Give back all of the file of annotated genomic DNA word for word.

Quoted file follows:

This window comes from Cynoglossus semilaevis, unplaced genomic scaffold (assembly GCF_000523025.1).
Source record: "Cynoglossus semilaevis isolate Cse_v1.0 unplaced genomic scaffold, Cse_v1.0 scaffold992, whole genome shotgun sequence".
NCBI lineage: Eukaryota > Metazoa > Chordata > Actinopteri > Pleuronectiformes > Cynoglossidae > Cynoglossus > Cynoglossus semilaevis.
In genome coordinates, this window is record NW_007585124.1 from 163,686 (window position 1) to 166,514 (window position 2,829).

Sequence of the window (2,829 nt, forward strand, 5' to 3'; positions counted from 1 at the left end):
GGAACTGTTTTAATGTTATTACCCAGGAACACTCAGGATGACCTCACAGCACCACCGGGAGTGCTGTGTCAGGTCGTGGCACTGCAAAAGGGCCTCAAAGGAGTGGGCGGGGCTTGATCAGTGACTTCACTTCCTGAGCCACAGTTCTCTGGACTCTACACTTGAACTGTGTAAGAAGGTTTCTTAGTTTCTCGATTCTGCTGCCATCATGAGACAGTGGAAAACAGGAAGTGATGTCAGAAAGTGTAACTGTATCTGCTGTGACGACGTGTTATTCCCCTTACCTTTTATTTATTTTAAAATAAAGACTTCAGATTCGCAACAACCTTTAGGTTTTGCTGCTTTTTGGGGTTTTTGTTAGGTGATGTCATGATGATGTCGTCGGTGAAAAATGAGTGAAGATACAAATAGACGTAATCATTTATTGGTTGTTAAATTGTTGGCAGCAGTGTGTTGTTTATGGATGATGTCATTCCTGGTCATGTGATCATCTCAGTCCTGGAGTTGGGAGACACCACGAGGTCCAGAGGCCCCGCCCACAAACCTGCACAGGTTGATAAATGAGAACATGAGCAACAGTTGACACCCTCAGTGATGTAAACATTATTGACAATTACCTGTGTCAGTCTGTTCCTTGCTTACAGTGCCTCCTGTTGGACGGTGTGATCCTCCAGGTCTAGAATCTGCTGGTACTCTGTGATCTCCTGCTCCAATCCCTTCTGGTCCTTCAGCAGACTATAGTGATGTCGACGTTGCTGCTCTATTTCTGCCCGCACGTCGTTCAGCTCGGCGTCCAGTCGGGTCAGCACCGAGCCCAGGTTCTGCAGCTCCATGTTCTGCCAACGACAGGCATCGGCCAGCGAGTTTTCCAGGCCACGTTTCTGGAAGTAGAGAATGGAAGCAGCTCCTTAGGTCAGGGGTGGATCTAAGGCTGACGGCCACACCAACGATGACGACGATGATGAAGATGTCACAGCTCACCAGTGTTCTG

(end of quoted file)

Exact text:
This window comes from Cynoglossus semilaevis, unplaced genomic scaffold (assembly GCF_000523025.1).
Source record: "Cynoglossus semilaevis isolate Cse_v1.0 unplaced genomic scaffold, Cse_v1.0 scaffold992, whole genome shotgun sequence".
NCBI lineage: Eukaryota > Metazoa > Chordata > Actinopteri > Pleuronectiformes > Cynoglossidae > Cynoglossus > Cynoglossus semilaevis.
In genome coordinates, this window is record NW_007585124.1 from 163,686 (window position 1) to 166,514 (window position 2,829).

Sequence of the window (2,829 nt, forward strand, 5' to 3'; positions counted from 1 at the left end):
GGAACTGTTTTAATGTTATTACCCAGGAACACTCAGGATGACCTCACAGCACCACCGGGAGTGCTGTGTCAGGTCGTGGCACTGCAAAAGGGCCTCAAAGGAGTGGGCGGGGCTTGATCAGTGACTTCACTTCCTGAGCCACAGTTCTCTGGACTCTACACTTGAACTGTGTAAGAAGGTTTCTTAGTTTCTCGATTCTGCTGCCATCATGAGACAGTGGAAAACAGGAAGTGATGTCAGAAAGTGTAACTGTATCTGCTGTGACGACGTGTTATTCCCCTTACCTTTTATTTATTTTAAAATAAAGACTTCAGATTCGCAACAACCTTTAGGTTTTGCTGCTTTTTGGGGTTTTTGTTAGGTGATGTCATGATGATGTCGTCGGTGAAAAATGAGTGAAGATACAAATAGACGTAATCATTTATTGGTTGTTAAATTGTTGGCAGCAGTGTGTTGTTTATGGATGATGTCATTCCTGGTCATGTGATCATCTCAGTCCTGGAGTTGGGAGACACCACGAGGTCCAGAGGCCCCGCCCACAAACCTGCACAGGTTGATAAATGAGAACATGAGCAACAGTTGACACCCTCAGTGATGTAAACATTATTGACAATTACCTGTGTCAGTCTGTTCCTTGCTTACAGTGCCTCCTGTTGGACGGTGTGATCCTCCAGGTCTAGAATCTGCTGGTACTCTGTGATCTCCTGCTCCAATCCCTTCTGGTCCTTCAGCAGACTATAGTGATGTCGACGTTGCTGCTCTATTTCTGCCCGCACGTCGTTCAGCTCGGCGTCCAGTCGGGTCAGCACCGAGCCCAGGTTCTGCAGCTCCATGTTCTGCCAACGACAGGCATCGGCCAGCGAGTTTTCCAGGCCACGTTTCTGGAAGTAGAGAATGGAAGCAGCTCCTTAGGTCAGGGGTGGATCTAAGGCTGACGGCCACACCAACGATGACGACGATGATGAAGATGTCACAGCTCACCAGTGTTCTG